The ITDI is now implementing the program “Development of National Standards for Chemical Measurements” that aims to establish internationally recognized national measurement standards in chemical analysis, develop traceability and
comparability of analytical test results, and disseminate the chemical measurement accuracy to the users in the country and other stakeholders.
Through the project, Proficiency Testing (PT) services for contaminants in food and metals in water are now being conducted. This PT program aims to assist laboratories in
evaluating their quality control measures and improving their measurements through interlaboratory comparisons. In accordance with ISO/IEC 17025
accreditation requirements, PT is being done to gauge the laboratory’s competence based
on pre-established criteria to ensure traceability and accuracy in measurements. Currently,
the MiC program conducts PT on samples for benzoic acid in mango juice and metals in water.
Starting January 21, 2014, the ITDI has been designated as the Institute for MiC in
the Philippines under the CIBM-MRA (International Committee on Weights and
Measures – Mutual Recognition Arrangement); this is posted on the BIPM (International Bureau of Weights and Measures) website.
TOP-OF-THE-LINE SEMICON FACILITY – In May 2013, President Aquino
inaugurated the ADMATEL or the Advanced Device and Materials Testing Laboratory, established to address failure analysis and testing gaps plaguing the country’s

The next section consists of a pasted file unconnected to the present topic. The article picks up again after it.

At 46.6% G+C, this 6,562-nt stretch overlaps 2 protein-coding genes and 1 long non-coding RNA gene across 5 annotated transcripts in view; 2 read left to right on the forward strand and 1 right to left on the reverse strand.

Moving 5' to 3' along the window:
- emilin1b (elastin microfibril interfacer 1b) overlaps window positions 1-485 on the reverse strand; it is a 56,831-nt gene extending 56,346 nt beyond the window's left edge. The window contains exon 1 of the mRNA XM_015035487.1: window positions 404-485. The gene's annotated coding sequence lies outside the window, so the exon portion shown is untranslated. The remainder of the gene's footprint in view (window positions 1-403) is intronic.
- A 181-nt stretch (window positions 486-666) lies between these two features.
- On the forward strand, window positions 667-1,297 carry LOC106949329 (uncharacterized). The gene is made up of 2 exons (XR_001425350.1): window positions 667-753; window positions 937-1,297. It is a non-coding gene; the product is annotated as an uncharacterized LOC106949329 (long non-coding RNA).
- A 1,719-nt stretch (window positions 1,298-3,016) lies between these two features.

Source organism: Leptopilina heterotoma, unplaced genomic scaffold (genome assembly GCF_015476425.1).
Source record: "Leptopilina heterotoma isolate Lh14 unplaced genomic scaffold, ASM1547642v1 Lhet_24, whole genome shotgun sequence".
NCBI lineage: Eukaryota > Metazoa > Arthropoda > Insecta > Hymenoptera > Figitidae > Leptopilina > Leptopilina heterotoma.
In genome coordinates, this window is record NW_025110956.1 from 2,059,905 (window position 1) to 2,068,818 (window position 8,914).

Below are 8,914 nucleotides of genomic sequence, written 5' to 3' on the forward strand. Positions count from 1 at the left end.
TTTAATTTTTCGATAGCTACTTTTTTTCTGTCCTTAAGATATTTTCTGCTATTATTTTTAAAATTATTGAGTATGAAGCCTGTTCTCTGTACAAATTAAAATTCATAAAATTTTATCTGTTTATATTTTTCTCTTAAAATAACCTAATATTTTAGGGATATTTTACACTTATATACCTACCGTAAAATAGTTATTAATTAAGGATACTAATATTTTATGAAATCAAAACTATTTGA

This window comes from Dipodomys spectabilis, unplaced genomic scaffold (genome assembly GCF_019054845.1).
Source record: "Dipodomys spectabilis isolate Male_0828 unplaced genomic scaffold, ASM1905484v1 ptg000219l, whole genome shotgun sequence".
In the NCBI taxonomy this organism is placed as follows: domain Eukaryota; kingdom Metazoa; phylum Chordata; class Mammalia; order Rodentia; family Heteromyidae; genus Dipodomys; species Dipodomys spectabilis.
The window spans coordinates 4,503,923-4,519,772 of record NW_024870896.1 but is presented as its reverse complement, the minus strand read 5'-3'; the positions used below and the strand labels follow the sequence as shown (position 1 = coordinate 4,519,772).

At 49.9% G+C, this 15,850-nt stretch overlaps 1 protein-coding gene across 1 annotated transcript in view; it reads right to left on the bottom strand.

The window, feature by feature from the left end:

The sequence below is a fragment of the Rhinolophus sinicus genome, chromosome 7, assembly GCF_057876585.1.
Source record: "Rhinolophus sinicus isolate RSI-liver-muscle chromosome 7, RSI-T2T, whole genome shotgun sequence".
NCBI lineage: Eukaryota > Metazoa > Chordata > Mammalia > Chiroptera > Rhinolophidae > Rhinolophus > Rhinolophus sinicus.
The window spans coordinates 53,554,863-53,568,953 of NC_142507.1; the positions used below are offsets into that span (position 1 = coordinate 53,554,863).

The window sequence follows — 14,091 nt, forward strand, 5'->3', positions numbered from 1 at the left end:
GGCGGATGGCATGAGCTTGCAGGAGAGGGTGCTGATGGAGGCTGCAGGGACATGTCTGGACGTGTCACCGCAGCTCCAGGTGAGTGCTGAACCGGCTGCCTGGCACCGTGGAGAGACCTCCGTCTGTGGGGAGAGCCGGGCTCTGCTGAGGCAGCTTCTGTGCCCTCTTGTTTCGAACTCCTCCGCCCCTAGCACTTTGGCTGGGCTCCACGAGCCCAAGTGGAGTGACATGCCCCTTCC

electronics and semiconductor industry.
With ADMATEL, electronics firms need not send their samples abroad for testing as this can be done locally. The President was optimistic about this, and said in his speech during the inauguration, “…without doubt, this facility will pull our semiconductors industry up the value chain, and move them closer to their target of becoming a 50-billion dollar
industry by 2016.”
Since January 2014, ADMATEL has been providing testing services mostly to clients from the electronics and semiconductor industry, though it can also cater to other industries that may require their services and expertise. The number of companies and clients availing themselves of the facility’s services is increasing, and 45 percent
are returning customers. Also, 22 per cent of the regular members of SEIPI (Semiconductor & Electronics Industries in the Philippines, Inc.) avail themselves of the facility’s services, and this number is envisioned to increase in the coming months. ADMATEL operates six days a week, and eventually hopes to transition to 24/7 services.
IMPROVING HEALTHCARE & DISASTER PREPAREDNESS – Ready to Eat (RTE) chicken arroz caldo has been developed as a disaster mitigation/relief food. It is shelf stable for a year and can be given to disaster victims to immediately address hunger since it can be readily eaten or consumed without any additional preparation. Its packaging structure is lightweight and handy, designed to withstand aerial distribution